Those words from Rothenberg’s commendation of Cohen on his promotion sparked a song from me. Of course. No one is safe. But that didn’t curtail a compelling conversation about more serious matters, such as Cohen telling me about the advantages that came with adapting to the digital world as early as the 90’s and how he – and the IAB overall – are continuing to innovate with today’s current technologies for marketers. I also put Cohen in the same hot seat he put recent panelists in when moderating a Reach Conference talk himself, asking what he would most like to see fixed in our current digital eco-sphere.
We also discuss:
- Cohen’s A-ha! Moment – from the Yellow Pages!
- The lessons he learned after joining the IAB family that every marketing agency should know
- “Pulse studies” on changes in consumer consumption trends to media buyers/seller polls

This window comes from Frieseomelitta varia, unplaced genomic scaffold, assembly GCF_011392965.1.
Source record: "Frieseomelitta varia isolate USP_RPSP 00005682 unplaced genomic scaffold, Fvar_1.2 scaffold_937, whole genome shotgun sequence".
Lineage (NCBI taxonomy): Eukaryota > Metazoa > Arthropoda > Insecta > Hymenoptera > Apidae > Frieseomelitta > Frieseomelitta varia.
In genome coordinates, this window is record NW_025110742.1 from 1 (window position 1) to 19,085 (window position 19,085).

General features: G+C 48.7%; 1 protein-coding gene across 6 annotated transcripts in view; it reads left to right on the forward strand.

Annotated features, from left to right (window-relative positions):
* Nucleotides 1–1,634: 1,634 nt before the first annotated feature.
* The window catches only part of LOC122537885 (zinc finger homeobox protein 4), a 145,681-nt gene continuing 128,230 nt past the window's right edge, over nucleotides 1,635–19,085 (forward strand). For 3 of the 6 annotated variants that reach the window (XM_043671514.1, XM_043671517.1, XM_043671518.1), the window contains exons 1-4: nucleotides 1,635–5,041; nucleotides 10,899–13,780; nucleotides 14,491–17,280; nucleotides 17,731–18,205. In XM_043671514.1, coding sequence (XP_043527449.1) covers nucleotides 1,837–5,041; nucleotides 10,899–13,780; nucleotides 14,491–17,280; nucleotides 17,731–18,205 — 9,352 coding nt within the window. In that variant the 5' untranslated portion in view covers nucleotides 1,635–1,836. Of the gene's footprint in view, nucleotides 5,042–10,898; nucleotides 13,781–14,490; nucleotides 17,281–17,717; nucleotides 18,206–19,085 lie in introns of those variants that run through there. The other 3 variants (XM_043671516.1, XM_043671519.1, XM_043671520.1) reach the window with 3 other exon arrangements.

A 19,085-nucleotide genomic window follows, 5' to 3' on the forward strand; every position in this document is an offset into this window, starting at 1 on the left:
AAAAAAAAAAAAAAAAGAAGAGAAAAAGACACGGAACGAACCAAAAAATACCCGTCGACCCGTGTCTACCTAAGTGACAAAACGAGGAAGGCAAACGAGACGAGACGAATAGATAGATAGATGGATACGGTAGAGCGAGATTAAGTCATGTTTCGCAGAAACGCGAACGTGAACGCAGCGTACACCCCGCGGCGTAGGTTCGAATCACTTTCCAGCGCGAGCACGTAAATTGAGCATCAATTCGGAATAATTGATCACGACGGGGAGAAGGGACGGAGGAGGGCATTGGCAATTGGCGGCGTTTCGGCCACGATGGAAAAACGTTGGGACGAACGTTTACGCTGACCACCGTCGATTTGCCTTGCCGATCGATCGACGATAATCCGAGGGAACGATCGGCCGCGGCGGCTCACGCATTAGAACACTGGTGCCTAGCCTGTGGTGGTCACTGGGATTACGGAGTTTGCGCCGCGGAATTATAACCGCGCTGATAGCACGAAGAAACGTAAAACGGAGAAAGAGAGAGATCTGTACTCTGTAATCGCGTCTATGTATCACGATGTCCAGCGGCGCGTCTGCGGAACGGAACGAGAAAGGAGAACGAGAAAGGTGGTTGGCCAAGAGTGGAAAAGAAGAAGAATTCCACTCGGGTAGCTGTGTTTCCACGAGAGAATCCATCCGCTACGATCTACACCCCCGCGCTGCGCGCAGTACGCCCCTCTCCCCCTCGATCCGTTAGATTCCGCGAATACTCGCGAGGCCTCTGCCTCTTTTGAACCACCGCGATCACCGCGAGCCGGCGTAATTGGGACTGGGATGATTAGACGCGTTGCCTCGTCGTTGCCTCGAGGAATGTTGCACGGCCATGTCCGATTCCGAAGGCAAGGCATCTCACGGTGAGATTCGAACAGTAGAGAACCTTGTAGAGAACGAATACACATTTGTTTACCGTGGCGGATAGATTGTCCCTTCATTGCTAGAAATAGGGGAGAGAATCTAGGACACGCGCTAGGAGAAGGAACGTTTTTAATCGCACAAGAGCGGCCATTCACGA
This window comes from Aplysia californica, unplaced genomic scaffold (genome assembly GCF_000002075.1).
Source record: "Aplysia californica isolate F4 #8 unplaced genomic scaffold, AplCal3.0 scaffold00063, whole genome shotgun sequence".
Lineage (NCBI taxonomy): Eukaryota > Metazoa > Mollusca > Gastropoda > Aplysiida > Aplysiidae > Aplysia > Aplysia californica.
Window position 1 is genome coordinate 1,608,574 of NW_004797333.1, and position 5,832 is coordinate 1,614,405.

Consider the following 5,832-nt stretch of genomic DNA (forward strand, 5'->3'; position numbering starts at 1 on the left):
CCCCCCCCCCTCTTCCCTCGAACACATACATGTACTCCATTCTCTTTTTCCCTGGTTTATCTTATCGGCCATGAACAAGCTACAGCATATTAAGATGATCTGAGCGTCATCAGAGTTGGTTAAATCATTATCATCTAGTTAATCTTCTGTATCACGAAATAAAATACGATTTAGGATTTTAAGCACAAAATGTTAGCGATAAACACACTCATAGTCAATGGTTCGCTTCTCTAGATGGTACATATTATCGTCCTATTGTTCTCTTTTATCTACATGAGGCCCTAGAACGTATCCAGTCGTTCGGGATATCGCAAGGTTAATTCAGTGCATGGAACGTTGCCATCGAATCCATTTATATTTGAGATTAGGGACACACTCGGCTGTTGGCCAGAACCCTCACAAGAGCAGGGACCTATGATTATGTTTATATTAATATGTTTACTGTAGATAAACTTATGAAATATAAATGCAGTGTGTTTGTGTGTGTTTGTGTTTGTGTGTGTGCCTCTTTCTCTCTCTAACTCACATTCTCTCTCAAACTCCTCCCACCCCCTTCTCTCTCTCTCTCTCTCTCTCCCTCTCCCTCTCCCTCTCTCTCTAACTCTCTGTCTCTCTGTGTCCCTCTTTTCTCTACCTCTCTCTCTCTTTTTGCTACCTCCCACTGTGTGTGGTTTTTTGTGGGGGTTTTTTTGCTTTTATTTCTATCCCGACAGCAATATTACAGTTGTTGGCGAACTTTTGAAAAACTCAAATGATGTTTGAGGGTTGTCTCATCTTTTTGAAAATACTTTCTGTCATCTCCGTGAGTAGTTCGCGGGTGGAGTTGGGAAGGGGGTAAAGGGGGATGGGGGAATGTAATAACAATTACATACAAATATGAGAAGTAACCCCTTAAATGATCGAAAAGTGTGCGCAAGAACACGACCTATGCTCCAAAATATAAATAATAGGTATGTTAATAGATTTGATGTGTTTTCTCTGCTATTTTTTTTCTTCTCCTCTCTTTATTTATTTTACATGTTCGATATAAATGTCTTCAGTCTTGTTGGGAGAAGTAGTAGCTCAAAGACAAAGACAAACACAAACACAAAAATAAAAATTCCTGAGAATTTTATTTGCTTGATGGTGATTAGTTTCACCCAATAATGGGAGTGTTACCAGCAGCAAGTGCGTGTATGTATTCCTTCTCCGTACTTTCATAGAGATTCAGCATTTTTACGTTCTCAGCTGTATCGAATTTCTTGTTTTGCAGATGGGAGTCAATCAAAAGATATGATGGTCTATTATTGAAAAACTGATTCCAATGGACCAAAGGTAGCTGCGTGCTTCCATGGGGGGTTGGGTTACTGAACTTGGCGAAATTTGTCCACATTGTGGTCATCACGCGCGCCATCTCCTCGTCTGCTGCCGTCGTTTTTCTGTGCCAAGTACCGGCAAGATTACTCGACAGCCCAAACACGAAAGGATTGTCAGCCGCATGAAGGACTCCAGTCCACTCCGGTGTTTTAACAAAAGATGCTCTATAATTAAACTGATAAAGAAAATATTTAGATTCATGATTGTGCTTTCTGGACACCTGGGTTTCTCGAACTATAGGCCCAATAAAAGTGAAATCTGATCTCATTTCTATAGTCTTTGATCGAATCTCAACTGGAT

- The IAB’s Brand Disruption Summit
- How to navigate through your Brand and Demand goals
- The shift in how digital engagement is being accomplished
- How IAB is helping in pushing cross-platform forward
- Like his friend and recent Insider Interviews guest, Carl Fremont, Cohen has a pro-social personal mission. Hear how he — and ANA’s Bill Tucker — are helping push support of disadvantaged children.
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Please share the podcast and share how smart you are about media, marketing and advertising! To reach out to be considered for an episode or suggest questions or a guest — or to have your own bespoke podcast series produced and/or hosted by E.B. Moss — email firstname.lastname@example.org. We’re “hear” for you!
These days, every video provider is looking to land ad dollars with a one-two punch of broad but targeted reach for brand awareness, matched with proof of performance — or business outcomes — via addressability or attribution. A+E Networks calls the combo “Precision + Performance.” In this bonus episode of Insider Interviews I thought it was important to get some terminology down for future episodes dealing with the business of television today. So, Ethan Heftman, senior vice president of Precision + Performance took me through the group’s approach to me and also discussed A+E’s first-to-market guarantees to advertisers of some select business outcomes. (The following overview of the conversation has been edited for clarity and brevity.)